The Voting Rights Act of 1965 was passed to ensure that all Americans would be able to participate in the political process free from discrimination on the basis of race or color. In a series of decisions beginning with South Carolina v. Katzenbach, the federal courts upheld and implemented the rights established by the Act. Initially, courts were primarily called upon to dismantle discriminatory restrictions on voter registration and balloting procedures. Over time, the courts' efforts shifted to the elimination of gerrymandering schemes that "diluted" the political power of geographically concentrated minority communities. In 1982, amendments to the Voting Rights Act expanded the availability of relief under the Act by eliminating the requirement that plaintiffs alleging vote dilution demonstrate discriminatory intent. Today, the Voting Rights Act remains an important source of legal protection for minority voters who face barriers to political empowerment.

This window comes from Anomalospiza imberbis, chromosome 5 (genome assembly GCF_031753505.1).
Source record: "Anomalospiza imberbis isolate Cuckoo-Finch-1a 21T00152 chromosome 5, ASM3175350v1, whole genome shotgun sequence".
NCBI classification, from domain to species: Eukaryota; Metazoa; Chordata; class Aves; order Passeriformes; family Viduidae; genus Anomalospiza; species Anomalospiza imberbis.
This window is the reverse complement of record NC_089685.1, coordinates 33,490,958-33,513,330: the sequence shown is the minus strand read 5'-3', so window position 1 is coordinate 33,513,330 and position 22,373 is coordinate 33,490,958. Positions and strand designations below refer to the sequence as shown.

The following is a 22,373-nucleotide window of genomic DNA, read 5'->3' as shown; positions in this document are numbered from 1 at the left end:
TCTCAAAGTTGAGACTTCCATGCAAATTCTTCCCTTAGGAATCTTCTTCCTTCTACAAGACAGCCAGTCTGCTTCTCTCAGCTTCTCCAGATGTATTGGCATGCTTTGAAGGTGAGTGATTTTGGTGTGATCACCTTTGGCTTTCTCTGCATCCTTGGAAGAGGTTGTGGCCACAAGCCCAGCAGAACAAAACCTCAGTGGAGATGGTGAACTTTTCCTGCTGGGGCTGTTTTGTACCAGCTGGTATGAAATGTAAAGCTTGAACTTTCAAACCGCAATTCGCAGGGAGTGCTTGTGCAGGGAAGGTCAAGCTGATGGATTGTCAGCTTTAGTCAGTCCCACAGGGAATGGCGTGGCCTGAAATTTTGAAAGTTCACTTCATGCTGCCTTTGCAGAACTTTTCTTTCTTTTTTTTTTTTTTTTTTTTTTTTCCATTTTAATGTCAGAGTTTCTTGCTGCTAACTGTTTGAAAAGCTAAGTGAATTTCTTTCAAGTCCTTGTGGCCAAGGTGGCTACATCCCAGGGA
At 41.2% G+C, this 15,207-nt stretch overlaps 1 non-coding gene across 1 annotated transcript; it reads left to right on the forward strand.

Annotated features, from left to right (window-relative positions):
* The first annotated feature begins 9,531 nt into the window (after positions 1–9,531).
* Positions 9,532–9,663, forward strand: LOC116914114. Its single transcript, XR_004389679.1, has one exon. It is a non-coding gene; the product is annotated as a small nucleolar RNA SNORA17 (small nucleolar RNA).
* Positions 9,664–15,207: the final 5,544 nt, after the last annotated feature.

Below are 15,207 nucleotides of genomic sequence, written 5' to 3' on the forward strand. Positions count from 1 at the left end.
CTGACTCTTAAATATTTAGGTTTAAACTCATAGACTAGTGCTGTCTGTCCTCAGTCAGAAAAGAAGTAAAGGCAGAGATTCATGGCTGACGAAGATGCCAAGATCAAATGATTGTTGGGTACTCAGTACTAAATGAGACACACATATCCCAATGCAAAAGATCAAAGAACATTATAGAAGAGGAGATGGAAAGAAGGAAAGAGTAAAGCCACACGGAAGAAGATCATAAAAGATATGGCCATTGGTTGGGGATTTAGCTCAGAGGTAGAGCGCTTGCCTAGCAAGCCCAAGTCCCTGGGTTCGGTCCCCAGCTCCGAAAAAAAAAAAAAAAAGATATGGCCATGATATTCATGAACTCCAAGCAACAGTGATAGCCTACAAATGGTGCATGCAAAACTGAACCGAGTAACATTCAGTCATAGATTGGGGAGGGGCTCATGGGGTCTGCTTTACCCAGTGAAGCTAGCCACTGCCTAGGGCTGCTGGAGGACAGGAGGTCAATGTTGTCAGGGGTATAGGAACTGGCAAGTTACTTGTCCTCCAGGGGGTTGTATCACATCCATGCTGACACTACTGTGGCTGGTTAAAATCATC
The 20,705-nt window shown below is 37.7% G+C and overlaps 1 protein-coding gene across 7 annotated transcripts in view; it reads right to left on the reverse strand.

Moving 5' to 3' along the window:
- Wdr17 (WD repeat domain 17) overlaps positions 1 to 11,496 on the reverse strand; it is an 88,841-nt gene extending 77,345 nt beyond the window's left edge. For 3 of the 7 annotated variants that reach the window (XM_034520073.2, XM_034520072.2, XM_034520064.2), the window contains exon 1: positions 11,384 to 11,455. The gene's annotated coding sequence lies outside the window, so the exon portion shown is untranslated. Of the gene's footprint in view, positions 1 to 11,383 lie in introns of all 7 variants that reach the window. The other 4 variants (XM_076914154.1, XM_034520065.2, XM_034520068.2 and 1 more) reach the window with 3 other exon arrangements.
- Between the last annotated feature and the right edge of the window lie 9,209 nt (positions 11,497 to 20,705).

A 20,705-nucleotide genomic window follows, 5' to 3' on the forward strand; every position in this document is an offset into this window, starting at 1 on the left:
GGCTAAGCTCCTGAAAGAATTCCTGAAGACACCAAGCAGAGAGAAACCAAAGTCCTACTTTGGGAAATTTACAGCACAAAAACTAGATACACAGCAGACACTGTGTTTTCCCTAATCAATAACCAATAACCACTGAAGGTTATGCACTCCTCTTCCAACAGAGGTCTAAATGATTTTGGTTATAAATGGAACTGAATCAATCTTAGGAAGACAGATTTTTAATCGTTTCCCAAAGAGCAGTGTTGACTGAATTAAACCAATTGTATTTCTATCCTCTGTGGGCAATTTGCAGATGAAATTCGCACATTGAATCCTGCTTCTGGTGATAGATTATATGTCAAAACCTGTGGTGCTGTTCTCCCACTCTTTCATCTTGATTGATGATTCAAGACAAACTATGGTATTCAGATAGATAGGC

Carstarphen, Dana R.
"The Single Transferable Vote: Achieving the Goals of Section 2 Without Sacrificing the Integration Ideal,"
Yale Law & Policy Review: Vol. 9
, Article 9.
Available at: http://digitalcommons.law.yale.edu/ylpr/vol9/iss2/9